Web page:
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  • Writer's pictureDebi Holland

December Garden Tips

Miscanthus sinensis. Moving into winter

As we move into December it is not all doom and gloom, you can still find many colourful surprises in the winter garden.

Foliage fades, the last of the leaves drop and seed heads take centre stage.

Growing old gracefully. Colourful blooms & seed heads

The milder than usual weather has certainly confused many plants and so there has been an abundance of late flowering colour and second flushes. Roses, daisies, osteospermum, antirrhinums, hibiscus, calendula, cosmos and even my zinnias have finally put in an appearance! Better late than never.

There are tremendous amount of stunning shrubs and trees in full flower or berry at the moment. Berries are a great source of food for birds and other wildlife so try to introduce a berry-laden new tree or shrub into your winter garden.

Cotoneaster lacteus ladened with berries

So many shrubs can light up your fading garden with colour and scent. Some of my favourites include: winter jasmine, Solanum laxum 'Album' potato vine, mahonia, Ilex x altaclerensis 'Golden King,' Cotoneaster lacteus, Fatsia japonica, Hylotelephium spectabile formerly known as sedum, Abutilon and the highly scented Viburnum x bodnantense ‘Dawn’.

And with the mild weather there are still a surprising number of bumble bees out foraging so your choice of garden plants can really help make a difference to their survival over winter.

Wind rock prune roses by a third to prevent stems breaking in windy winter weather.

Finish pruning climbing and rambling roses. Climbers flower on the coming year's new growth whereas ramblers flower on the previous year's growth.

Clear away any old or dead plant material in borders. Herbaceous perennials have finally died back. But leave some seed heads for winter interest, they look great in a frost and provide a habitat for wildlife over winter.

Keep ponds leaf free. Add a net if necessary.

Bring hoses indoors (shed or greenhouse) so they do not freeze and split.

Rake up fallen leaves as these provide an ideal winter home for fungal spores. Break the cycle so fungal diseases are not taken up by plant roots. Bag leaves up to make precious leaf mould!

Wildlife are grateful of leaf piles though so try and leave an area or two where leaves can 'run a mock!' Ensure wildlife has a winter refuge.

Leaves glorious leaves

Be aware spring bulbs are popping through the soil now so take care not to damage emerging shoots whilst raking and weeding.

Monitor over-wintering plants under protection i.e. Pelargoniums. Minimal watering required. If over-watered they are prone to rot. Grey mould caused by Botrytis cinerea fungus is very common whilst over-wintering in a greenhouse. Do not crowd plants, leave spaces between pots, lower humidity and remove any decayed material to stop the spread of fungal spores.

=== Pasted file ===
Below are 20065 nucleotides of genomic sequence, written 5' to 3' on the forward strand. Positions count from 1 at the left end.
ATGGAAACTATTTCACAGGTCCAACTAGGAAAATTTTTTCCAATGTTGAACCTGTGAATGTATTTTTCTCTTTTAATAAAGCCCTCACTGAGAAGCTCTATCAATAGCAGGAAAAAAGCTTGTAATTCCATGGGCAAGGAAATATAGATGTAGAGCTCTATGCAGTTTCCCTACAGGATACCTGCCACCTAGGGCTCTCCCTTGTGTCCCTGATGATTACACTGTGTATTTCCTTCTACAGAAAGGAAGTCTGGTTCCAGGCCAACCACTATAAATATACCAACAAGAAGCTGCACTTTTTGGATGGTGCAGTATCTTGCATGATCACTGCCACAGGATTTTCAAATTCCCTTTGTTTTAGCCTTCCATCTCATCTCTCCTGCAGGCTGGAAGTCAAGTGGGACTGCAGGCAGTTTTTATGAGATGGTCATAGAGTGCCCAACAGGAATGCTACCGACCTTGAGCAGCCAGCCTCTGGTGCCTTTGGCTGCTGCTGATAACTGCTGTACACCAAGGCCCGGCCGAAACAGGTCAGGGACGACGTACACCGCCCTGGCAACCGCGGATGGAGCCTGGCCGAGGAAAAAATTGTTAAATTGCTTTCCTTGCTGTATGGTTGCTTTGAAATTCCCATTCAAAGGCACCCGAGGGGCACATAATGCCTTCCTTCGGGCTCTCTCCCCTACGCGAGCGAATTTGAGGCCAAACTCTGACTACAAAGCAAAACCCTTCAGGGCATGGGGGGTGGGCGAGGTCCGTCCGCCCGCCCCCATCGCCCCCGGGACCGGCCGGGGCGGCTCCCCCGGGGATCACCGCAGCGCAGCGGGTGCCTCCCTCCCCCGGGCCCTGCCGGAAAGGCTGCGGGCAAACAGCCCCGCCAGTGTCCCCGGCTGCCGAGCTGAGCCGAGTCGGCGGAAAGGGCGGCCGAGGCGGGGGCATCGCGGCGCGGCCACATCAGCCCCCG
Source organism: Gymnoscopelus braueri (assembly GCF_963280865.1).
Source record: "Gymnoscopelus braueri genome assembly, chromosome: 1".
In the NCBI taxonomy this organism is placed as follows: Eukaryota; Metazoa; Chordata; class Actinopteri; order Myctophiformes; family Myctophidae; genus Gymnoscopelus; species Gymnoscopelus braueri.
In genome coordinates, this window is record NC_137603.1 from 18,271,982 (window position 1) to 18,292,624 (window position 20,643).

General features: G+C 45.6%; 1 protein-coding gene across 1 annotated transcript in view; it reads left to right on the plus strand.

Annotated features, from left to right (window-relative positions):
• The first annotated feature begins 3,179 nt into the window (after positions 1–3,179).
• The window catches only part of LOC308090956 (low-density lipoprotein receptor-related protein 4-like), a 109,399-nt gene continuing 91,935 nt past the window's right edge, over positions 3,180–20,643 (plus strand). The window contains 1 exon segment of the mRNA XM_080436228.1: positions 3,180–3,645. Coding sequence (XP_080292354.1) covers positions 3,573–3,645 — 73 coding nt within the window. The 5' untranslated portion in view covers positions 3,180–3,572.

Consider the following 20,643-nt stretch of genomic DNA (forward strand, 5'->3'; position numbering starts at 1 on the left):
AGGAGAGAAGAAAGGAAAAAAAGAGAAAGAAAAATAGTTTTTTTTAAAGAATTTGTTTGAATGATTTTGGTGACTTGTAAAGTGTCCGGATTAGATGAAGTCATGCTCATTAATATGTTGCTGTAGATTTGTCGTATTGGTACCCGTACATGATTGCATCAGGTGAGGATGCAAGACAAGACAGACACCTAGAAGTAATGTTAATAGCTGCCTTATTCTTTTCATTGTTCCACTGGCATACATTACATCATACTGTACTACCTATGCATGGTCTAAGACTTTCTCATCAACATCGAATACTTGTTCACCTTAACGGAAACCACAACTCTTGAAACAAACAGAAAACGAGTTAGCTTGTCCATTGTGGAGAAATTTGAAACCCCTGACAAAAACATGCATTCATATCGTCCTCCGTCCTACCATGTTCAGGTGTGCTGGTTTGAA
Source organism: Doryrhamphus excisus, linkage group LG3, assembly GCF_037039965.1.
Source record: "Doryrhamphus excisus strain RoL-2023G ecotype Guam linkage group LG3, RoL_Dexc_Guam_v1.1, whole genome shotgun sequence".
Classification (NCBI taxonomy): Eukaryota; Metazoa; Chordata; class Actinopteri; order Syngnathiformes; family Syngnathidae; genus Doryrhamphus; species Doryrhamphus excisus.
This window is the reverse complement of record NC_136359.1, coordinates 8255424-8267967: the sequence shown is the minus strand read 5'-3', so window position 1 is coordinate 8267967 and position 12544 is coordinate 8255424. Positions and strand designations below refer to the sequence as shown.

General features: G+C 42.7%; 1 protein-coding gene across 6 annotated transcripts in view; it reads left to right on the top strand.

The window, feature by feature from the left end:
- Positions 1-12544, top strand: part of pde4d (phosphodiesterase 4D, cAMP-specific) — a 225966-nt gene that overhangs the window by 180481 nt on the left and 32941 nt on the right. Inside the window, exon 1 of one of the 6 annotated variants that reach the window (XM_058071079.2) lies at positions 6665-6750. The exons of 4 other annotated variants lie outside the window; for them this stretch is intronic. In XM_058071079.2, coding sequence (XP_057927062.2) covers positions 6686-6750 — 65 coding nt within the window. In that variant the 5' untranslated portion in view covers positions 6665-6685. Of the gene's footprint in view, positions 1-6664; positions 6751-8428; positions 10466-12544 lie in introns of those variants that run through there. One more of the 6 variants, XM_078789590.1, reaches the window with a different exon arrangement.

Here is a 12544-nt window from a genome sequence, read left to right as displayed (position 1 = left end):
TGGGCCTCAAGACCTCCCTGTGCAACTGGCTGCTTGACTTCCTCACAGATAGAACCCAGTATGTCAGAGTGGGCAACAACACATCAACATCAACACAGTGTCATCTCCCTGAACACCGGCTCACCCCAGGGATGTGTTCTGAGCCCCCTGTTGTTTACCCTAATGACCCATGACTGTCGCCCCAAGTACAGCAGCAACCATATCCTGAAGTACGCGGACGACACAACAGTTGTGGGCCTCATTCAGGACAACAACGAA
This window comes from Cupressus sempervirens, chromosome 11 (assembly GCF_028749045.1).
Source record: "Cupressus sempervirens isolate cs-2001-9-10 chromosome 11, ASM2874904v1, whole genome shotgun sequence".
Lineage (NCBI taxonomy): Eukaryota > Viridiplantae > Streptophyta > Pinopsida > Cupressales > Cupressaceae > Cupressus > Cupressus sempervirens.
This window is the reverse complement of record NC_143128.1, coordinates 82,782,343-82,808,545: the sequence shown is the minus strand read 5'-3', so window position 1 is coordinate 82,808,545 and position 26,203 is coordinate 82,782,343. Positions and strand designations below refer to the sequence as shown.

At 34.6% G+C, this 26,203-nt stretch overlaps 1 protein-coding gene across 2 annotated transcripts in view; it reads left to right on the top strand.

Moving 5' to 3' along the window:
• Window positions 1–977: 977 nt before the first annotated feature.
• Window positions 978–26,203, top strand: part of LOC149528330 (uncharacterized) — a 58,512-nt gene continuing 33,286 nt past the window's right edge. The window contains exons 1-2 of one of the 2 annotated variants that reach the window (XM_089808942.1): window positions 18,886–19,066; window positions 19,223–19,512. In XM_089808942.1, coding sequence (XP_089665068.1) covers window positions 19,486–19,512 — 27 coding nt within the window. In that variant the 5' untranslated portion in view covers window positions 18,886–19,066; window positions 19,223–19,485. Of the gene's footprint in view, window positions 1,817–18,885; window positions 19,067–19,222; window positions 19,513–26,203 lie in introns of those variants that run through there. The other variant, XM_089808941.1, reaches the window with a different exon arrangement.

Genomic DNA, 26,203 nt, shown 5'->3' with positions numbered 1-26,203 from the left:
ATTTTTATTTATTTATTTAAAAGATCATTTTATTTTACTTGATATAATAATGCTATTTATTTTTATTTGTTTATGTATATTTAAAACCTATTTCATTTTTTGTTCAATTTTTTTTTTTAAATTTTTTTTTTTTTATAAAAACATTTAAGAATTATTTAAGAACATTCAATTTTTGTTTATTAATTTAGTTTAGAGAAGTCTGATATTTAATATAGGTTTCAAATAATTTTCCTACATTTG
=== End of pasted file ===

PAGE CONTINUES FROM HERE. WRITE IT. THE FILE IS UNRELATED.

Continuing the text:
Over wintering pelargoniums - do not over water

And keep an eye on over-wintering tubers. Check dahlia tubers are damp but equally not too wet or dry. Like many things it is a fine balance of moisture levels but worth the effort for future blooms.

Check over wintering dahlia tubers

Prune apple, pear and acer trees from now to February when dormant. Cut out all dead, diseased or damaged material. Thin branches to form an open goblet framework which will improve air flow and decrease the possibility of fungal diseases.

The winter orchard

Plant bare-root roses, trees, shrubs and perennials. Ideal time whilst the soil is still warm and easily dug.

Plant bare root roses

Add a splash of colour with filling spare pots with winter violas / pansies. Huge selection of colours to choose from. They certainly brighten up the dullest of days.

Cyclamen also make fantastic colourful containers, as do heuchera.

Cyclamen are well suited to winter containers

Check if your pots are frost proof. Bring terracotta pots indoors or wrap to prevent cracking in frost.

In lots of ways our allotment plots and kitchen gardens are winding down now but there is still plenty of life to be found and jobs to be done. I still have lots of brightly coloured chard gracing my patch as well as Redbor kale although that is rather tough now. If you have not already done so, sow your broad beans. I am excited to say mine are already popping through!

Great opportunity for a big veg patch tidy up. Clear up all the dead, spent veg plants and old stems. Prepare ground with mulch or manure and think about your next sowing and growing adventure.

Start planning your spring and summer garden! If you have collected seed from your own garden this year make sure you store them well over winter. Separate out the seed from the chaff and place in paper envelops clearly labelled ready for sowing next year. Store in a cool, dark, moisture-free place. Have fun looking through your seed brochures and getting ordering.

Sort out your seed collection and store in labelled envelops

After all the challenges everyone has faced this year, sit back, relax and enjoy a very happy Christmas! Here's to a positive 2021.

Viburnum x bodnantense ‘Dawn’

All photos taken by Debi Holland © 2020


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